Yes
0.76 (0.17)
− 0.02
− 0.05, 0.01
0.119
− 0.02
− 0.03, − 0.01
< 0.001
Fast food consumption c
             
 No
0.79 (0.17)
Ref
   
ref
   
 Yes
0.76 (0.18)
− 0.03
− 0.06, 0.001
0.060
− 0.03
− 0.04, − 0.02
< 0.001
aSufficient physical activity refers to at least 60 min/day moderate-vigorous intensity physical activity plus ≥ 3 days muscle/bone-strengthening; while insufficient physical activity means less than 60 min/day moderate-vigorous intensity physical activity or having no ≥ 3 days muscle/bone-strengthening
bSleeping time: sufficient sleeping time was defined as 10 h/day for children aged 7–13, 9 h/day for children aged 13–16, and 8 h/day for those aged 16–19, based on guidelines for promotion of children and adolescents’ physical activity and fitness by The State Council of China
cFF and SSB consumption was classified as “no” or “yes” based on the weekly consumption frequency, separately
dModel 1: univariate mixed-effects model with school class as the random effect
eModel 2: multivariate mixed-effects linear regression analysis with adjustment for age, gender, school type, residence, parental educational attainment, body weight status and class-level clustering effects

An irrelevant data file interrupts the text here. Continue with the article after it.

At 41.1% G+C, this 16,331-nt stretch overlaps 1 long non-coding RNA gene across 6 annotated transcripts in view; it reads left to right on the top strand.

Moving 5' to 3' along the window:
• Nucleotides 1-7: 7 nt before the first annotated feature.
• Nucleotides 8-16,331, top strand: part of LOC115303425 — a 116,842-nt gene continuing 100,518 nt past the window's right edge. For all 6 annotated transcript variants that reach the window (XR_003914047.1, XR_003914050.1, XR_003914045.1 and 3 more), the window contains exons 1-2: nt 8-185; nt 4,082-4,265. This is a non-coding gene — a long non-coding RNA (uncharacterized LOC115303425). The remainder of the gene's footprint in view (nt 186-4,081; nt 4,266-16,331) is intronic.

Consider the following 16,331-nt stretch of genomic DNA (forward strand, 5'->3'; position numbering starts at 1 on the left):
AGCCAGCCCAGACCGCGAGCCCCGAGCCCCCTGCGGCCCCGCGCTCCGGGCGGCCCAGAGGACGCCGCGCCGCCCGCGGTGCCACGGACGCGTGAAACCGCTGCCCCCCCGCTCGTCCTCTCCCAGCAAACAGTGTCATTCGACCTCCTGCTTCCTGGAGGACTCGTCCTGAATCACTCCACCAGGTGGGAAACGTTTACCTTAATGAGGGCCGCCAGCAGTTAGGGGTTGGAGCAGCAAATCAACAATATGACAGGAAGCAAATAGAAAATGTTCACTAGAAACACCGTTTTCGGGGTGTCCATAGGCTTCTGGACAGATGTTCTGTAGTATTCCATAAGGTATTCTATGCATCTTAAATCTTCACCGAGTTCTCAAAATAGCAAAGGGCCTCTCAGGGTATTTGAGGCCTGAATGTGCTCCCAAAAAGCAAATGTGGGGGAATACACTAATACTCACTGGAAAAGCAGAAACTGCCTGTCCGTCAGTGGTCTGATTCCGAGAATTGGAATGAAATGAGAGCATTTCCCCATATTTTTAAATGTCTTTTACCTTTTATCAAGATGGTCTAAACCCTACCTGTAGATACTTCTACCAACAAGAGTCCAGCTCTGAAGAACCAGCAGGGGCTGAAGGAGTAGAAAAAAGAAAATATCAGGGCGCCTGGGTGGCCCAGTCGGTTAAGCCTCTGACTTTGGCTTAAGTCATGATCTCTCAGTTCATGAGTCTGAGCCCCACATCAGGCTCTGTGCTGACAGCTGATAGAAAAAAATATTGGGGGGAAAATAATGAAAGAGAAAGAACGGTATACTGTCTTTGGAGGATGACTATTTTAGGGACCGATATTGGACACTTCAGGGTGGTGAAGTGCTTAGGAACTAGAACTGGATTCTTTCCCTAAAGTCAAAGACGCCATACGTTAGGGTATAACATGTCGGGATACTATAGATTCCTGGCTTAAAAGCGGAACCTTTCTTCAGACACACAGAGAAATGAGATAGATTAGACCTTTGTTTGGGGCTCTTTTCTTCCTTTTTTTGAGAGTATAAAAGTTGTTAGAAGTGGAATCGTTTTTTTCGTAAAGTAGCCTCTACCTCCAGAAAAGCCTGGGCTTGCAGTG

Participants with insufficient PA and TSD reported lower HRQoL utility scores after adjustment for potential confounding variables (MD = − 0.03; 95% CI = − 0.04, − 0.01 and MD = − 0.06; 95% CI = − 0.07, − 0.04 respectively), while participants with excess ST, consumption of FF and SSB recorded lower HRQoL utility scores (MD = − 0.04; 95% CI = − 0.07, − 0.02; MD = − 0.02; 95% CI = − 0.03, − 0.01, and MD = − 0.03; 95% CI = − 0.04, − 0.02 respectively). Similar findings were found among almost all sub-groups stratified by gender, school type and residence ("Appendix 1").

Combined association between risk factors and HRQoL utility scores

The joint association of the five lifestyle behavior risk factors with HRQoL score was also examined (Table 3). The RFI is a combination of the five separate factors. After adjustment for potential confounders and class-level clustering effects, a negative linear association was identified between RFI and HRQoL score (β = − 0.03; 95% CI: − 0.03, − 0.02). As the number of risk factors increased, HRQoL utility scores steadily decreased, with an average reduction of 0.03 units for each additional risk factor. Similar findings were observed for participants stratified by gender, school type or residence area.
Table 3
Adjusted linear associations between risk behavior factors and HRQoL utility scores in this study